I recently ran across some code in a test class where I saw that the class was initialized in a constructor rather than in a method with the ClassInitialize method, and it made me wonder - what’s the difference?
The goal is that we have a test class with several test methods, and we have some initialization code that is common to all of the test methods. We want the initialization code to run only once for the entire set of tests, not once per test.
One way to do this is to put the initialization code in the constructor, like this:
Another way is to create a static method with the ClassInitialize attribute, like this:
So what’s the difference?
After asking Google, I found that some people mentioned that if done in the constructor, the code would be called once for each test, as the class would be instantiated once for each class. This can be alleviated by having a static constructor, but the question remains - what’s the difference between using a static constructor and using a static method with the ClassInitialize attribute?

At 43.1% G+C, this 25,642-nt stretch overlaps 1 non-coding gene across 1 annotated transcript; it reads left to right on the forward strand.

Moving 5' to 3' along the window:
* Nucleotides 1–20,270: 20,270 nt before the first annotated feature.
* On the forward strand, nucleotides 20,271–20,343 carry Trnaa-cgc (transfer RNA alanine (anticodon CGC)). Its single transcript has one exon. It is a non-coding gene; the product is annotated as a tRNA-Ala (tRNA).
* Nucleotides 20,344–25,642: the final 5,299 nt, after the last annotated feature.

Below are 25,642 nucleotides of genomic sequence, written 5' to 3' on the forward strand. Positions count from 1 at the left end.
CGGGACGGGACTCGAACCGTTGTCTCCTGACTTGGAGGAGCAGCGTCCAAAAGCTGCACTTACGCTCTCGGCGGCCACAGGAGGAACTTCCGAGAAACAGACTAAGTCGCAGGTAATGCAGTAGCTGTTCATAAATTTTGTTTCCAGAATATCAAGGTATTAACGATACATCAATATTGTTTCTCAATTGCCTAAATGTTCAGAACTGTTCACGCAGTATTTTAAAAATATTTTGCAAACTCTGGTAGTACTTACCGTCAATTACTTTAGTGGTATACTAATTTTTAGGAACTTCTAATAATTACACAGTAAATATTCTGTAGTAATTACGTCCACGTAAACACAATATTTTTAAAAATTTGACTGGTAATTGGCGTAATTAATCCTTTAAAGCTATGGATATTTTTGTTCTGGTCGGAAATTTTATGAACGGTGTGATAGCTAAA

After running some failing tests with the above initializers, I found a difference. When using the constructor, if you have an assertion in the constructor that fails, as is the case n the first example above, you’ll see a test failure message like this:
However, if you use the ClassInitialize attribute, as seen in the second example above, you’ll see this test failure message:
Which one do you think is quicker to digest?